GDS: Challenges Typically Faced During an ADA Retrofit

When making a decision on remodeling your professional office, one of the most important parts of the process is ensuring your facility complies with the Americans with Disabilities Act (ADA). The last comprehensive ADA Standards for Accessible Design was issued six years ago.

 

Nowadays, if a customer is remodeling an office six years ago, or if a client is renovating an older building, they may believe they are still legal from when their facilities were built. But in reality, their building may be illegal which could lead to heavy fines and penalties.

 

What You Should Keep in Mind During Retrofitting and Remodeling

 

Restrooms. All toilets must meet ADA codes unless the restroom is accessed through a private office, or is not for common or public use and is intended for use by a single occupant. Recently in New York City, Mayor de Blasio issued Executive Order 16 for gender neutral restroom signage. A few options may be allowed, but the restroom must meet ADA codes when the options are removed.

 

Reception Counters. Generally speaking, a reception counter stands at forty-two inches. However ADA regulations state that an area standing no higher than thirty-four inches and no less than thirty-six inches wide must be provided. From a design standpoint, we recommend a receptionist’s work surface contents are in full view by offering the shorter counter for those using wheelchairs and a higher counter for individuals not required to use a wheelchair.

 

Signage. It’s not a requirement for all signs to be both visual and tactile with Braille. Exceptions of this rule include company names and logos, addresses, and directories of buildings. The standard height to the baseline for tactile signage is a range of forty-eight inches minimum and sixty inches maximum.

 

Door Clearances. When it comes to door clearances, there are two important factors to consider. Doors must provide a clear width of thirty-two inches and must provide maneuvering clearances for those using wheelchairs. Though there are many standards for maneuvering clearances, the most basic for a front approach is eighteen inches clear space at the pull side of the door and twelve inches clear space at the push side of the door. The codes cover all types of doors, consisting of hinged, revolving, revolving, sliding, automatic, and manual.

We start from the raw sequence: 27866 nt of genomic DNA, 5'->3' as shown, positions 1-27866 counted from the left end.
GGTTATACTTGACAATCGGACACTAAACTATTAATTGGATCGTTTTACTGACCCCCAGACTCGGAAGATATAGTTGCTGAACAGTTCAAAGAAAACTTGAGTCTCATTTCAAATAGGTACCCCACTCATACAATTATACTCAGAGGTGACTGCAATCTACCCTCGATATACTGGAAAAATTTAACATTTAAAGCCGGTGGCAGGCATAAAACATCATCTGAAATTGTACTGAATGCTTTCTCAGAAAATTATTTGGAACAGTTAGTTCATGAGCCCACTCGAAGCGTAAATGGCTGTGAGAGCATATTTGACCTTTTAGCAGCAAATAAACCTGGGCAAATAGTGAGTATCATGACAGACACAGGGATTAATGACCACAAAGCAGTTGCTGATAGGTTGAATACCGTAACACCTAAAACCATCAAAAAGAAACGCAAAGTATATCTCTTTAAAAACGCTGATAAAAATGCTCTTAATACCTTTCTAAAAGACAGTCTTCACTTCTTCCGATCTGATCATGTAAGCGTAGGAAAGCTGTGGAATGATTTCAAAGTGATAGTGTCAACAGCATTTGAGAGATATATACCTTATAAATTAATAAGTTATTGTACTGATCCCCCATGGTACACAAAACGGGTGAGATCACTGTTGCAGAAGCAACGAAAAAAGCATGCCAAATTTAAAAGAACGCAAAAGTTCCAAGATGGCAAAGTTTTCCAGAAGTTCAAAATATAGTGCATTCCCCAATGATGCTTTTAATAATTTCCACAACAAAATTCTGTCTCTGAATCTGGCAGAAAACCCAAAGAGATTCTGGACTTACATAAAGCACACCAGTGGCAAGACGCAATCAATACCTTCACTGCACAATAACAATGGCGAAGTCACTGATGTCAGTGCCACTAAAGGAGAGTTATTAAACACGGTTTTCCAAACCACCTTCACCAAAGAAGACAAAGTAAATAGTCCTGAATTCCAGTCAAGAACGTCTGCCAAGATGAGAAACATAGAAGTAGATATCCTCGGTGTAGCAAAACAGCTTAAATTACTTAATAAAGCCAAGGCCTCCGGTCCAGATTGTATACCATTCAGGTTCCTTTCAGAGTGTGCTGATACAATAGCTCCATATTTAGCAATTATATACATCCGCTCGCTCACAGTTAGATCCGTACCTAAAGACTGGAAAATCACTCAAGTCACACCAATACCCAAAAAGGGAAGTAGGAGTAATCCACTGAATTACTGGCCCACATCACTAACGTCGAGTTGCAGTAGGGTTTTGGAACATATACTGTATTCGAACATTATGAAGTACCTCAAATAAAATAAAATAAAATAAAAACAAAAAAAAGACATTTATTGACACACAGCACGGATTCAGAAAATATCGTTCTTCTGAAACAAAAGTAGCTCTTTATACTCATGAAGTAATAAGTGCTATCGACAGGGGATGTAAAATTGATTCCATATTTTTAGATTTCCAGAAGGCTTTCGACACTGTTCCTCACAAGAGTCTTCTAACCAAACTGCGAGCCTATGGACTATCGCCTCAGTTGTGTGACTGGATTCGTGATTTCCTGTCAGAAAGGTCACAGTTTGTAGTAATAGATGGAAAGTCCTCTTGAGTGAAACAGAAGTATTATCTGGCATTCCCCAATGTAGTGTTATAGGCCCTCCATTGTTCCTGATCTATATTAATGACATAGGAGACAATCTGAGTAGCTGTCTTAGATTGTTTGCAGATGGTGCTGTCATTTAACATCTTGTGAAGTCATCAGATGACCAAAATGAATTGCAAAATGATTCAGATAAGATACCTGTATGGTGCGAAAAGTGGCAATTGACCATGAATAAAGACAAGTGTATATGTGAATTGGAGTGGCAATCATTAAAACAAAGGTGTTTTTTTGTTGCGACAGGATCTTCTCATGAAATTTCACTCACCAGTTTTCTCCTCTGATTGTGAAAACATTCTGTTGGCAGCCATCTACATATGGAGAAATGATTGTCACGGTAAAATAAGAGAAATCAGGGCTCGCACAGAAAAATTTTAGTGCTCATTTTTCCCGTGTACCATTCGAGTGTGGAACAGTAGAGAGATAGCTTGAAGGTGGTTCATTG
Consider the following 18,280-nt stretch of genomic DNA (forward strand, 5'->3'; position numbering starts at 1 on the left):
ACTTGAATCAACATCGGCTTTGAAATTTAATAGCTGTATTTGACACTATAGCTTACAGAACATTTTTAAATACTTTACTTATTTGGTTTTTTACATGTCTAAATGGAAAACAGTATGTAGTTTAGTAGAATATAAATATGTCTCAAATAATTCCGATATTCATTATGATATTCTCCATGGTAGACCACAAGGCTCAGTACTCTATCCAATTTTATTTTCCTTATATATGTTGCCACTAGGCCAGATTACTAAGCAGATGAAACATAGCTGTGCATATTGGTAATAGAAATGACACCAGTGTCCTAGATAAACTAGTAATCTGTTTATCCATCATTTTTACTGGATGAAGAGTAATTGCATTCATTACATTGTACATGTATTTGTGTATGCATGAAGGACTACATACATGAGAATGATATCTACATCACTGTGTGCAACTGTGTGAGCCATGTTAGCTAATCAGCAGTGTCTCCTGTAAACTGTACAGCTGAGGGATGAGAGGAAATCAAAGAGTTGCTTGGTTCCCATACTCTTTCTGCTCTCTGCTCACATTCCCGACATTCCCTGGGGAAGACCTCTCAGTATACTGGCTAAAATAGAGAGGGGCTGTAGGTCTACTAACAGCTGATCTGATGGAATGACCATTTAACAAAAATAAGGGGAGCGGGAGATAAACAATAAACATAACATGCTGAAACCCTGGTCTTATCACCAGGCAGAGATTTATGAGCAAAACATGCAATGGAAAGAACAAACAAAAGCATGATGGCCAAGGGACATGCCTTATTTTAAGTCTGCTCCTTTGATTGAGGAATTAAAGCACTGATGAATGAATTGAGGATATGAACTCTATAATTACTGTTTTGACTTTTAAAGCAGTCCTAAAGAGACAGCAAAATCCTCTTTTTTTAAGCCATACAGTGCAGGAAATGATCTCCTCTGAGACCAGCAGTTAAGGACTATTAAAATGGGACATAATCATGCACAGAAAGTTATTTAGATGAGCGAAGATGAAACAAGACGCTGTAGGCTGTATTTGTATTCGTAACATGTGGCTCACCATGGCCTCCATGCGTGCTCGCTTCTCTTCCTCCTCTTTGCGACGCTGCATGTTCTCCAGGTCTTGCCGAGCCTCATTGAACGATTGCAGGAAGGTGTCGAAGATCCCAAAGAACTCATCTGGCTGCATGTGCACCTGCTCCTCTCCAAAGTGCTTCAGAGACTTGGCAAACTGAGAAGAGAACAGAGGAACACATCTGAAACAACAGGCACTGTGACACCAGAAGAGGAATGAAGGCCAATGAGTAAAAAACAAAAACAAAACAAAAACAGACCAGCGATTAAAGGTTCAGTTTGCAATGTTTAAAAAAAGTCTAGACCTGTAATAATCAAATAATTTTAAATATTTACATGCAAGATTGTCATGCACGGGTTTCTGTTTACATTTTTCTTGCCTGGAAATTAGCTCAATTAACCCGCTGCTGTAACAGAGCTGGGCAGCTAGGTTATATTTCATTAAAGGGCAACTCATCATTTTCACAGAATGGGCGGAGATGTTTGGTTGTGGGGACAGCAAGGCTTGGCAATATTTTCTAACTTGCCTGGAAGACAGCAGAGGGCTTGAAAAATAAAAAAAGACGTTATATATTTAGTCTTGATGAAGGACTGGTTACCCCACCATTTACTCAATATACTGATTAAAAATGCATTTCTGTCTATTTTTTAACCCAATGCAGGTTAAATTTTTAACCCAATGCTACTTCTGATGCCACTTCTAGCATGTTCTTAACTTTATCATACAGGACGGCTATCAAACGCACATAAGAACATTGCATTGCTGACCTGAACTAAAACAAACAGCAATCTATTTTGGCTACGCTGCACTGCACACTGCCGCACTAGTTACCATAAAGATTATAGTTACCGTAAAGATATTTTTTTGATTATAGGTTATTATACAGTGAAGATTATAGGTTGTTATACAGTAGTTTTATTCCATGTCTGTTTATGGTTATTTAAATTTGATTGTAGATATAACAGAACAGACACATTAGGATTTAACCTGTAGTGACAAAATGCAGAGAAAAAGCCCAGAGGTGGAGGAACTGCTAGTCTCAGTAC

Lunchrooms. In a lunchroom, the common challenge is finding smaller, compatible appliances, such as dishwashers and under-counter refrigerators. While more manufacturers are becoming more conscious of code heights, sinks and the rent of the counters are installed at two different heights. Microwaves may not be placed in an upper cabinet and offered at an ADA-accessible height.

 

These are the most common aspects of a building but there are still many more codes that needs to be met. Individuals in wheelchairs and those with disabilities have to be looked into such those that are deaf or blind. Prior to starting your project, you should probably consult your architect or designer for a more cost effective approach to your design.

 

Diana Di Raimondo
Socia Media and Marketing Specialist at GDS Architectural Signage Solutions

 

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